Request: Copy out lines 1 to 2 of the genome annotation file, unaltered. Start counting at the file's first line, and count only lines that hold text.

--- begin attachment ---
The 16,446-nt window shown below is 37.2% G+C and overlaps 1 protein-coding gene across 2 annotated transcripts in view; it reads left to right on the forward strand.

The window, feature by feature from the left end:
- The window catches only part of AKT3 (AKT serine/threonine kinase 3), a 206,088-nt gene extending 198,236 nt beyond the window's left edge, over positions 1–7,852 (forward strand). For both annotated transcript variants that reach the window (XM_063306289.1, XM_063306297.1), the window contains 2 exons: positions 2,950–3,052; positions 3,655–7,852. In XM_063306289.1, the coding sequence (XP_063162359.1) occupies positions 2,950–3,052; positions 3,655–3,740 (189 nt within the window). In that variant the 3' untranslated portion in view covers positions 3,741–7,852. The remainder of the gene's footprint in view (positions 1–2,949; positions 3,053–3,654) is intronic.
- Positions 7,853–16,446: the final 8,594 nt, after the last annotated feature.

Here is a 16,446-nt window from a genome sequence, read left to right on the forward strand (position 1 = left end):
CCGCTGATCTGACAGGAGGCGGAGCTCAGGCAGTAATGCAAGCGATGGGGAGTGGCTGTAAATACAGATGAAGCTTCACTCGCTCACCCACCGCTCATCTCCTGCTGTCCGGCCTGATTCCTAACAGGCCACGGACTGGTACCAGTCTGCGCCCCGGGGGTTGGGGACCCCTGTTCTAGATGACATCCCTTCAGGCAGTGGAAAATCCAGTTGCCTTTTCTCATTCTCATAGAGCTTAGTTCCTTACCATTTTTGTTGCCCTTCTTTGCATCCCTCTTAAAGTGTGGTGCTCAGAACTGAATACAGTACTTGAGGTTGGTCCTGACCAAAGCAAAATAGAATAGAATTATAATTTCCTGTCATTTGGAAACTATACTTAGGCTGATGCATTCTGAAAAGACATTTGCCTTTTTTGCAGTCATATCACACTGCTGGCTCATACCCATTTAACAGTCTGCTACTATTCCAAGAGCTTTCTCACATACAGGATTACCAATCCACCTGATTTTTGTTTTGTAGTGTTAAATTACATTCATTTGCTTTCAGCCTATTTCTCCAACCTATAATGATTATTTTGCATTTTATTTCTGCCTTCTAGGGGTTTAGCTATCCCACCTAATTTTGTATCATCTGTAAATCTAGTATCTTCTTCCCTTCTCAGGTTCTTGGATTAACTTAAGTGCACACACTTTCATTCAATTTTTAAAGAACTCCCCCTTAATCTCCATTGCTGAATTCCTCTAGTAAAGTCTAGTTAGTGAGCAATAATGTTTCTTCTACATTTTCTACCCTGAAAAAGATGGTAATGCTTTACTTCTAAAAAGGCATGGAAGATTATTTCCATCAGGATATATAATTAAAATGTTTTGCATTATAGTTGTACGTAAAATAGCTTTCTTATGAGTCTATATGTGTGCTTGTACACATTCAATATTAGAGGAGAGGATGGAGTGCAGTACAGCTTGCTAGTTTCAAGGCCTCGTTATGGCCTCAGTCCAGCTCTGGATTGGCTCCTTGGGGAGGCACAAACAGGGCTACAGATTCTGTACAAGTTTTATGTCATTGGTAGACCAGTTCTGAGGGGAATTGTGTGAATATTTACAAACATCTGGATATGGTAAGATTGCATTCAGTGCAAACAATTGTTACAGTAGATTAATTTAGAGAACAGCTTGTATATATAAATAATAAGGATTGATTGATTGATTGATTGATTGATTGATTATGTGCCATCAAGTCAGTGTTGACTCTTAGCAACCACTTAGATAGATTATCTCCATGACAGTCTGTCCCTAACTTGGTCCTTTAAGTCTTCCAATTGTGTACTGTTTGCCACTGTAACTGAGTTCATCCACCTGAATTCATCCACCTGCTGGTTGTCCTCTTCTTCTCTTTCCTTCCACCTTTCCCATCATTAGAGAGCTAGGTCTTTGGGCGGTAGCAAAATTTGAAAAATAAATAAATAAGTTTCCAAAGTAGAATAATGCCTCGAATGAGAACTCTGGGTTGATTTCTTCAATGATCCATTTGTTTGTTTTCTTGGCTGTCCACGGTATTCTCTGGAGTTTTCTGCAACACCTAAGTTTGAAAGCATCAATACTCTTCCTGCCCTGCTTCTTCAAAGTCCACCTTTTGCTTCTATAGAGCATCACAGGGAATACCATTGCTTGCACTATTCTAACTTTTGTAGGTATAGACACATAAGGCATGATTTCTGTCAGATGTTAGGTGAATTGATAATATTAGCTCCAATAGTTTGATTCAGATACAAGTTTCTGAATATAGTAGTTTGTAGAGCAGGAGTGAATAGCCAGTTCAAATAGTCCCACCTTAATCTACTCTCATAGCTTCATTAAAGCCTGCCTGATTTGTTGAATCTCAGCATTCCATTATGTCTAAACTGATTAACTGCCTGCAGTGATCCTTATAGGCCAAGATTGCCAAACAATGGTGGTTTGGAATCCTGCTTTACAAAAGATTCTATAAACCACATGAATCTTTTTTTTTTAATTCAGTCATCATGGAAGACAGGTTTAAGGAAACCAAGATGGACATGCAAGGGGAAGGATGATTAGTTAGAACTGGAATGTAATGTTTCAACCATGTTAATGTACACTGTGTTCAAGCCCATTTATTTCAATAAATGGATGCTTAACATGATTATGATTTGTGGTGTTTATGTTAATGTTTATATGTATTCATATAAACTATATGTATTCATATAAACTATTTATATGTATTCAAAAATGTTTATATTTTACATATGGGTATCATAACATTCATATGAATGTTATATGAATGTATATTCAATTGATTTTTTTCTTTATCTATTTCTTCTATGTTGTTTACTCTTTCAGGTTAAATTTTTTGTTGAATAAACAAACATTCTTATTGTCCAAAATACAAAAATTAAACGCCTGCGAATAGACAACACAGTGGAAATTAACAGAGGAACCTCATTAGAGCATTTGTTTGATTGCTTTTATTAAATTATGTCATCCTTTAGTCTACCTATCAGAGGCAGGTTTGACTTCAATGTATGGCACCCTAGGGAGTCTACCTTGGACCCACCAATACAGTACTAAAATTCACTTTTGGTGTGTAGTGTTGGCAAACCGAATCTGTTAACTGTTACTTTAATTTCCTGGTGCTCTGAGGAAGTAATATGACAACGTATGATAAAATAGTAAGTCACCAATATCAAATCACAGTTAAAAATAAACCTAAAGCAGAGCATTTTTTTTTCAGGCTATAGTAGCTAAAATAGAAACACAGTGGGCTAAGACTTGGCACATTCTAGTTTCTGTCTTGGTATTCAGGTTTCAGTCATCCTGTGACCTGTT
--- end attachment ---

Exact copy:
The 16,446-nt window shown below is 37.2% G+C and overlaps 1 protein-coding gene across 2 annotated transcripts in view; it reads left to right on the forward strand.

The window, feature by feature from the left end: